Has ecology found its paradigm, a paradigm that will help take humanity through the twenty-first century? Is biodiversity linked so tightly with Earth's ecosystem-level services that active intervention to maintain biodiversity and thus ensure sustainability will guide human actions in the years to come? Well, maybe. That remains to be seen.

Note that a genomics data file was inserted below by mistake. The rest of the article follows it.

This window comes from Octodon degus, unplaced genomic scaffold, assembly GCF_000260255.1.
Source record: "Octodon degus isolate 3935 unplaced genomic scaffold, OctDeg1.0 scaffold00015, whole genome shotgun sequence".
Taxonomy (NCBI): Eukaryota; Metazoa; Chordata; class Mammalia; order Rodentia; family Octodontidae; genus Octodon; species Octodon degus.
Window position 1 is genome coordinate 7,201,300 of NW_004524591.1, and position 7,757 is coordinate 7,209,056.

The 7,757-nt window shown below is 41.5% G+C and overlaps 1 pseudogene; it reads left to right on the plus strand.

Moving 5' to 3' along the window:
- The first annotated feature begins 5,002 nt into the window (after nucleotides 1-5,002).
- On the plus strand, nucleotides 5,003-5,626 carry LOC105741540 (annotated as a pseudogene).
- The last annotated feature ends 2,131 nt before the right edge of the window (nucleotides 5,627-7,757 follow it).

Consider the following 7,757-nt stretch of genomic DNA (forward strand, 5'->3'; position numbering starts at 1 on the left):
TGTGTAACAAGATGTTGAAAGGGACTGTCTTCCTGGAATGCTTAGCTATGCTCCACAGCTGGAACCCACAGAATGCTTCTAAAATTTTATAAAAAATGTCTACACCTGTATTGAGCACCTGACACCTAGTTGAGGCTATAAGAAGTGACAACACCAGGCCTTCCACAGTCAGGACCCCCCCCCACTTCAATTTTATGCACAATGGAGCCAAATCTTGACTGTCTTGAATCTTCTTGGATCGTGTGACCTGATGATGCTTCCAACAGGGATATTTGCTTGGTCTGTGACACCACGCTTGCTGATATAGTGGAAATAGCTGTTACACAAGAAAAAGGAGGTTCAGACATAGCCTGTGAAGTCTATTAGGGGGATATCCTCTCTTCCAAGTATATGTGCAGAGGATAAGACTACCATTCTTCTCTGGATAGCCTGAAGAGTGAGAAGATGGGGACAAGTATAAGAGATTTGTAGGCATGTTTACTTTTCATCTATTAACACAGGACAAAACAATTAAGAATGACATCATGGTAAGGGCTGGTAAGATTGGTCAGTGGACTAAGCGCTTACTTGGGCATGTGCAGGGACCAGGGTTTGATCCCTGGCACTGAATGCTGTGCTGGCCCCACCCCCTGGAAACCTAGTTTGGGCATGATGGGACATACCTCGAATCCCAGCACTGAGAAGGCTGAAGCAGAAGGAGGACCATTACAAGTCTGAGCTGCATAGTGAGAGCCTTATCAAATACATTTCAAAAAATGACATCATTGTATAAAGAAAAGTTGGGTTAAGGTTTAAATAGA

I don't think that what ecologists describe as a paradigm shift really amounts to such a thing. I once did and even titled a talk and paper to reflect that view.1 But now I think ecologists are just seeing biodiversity in a new light, free from the once looming philosophical assumption of balance. In that sense, ecology's new paradigm is nothing more than an intellectual Neckar cube: you know, when you look at it one way it seems imbedded within the page, but looked at slightly differently, it pops out at you. It's a matter of perception. Ecologists now perceive the workings of nature as free from constraints (and thus false assumptions) imposed by assuming some optimal state of natural balance. Equilibrium models have given ground to stochastic realities. Ecology's paradigm shift is, in my opinion, nothing more than a change of perception, brought about by more robust modeling, lots of data, and a good reality check. That does not mean such a view is unimportant. Just the opposite is the case. Whether ecology has found its paradigm or not, in the broader sense, humanity should adopt a different paradigm in its view of nature and nature's services. That is really the important paradigm shift.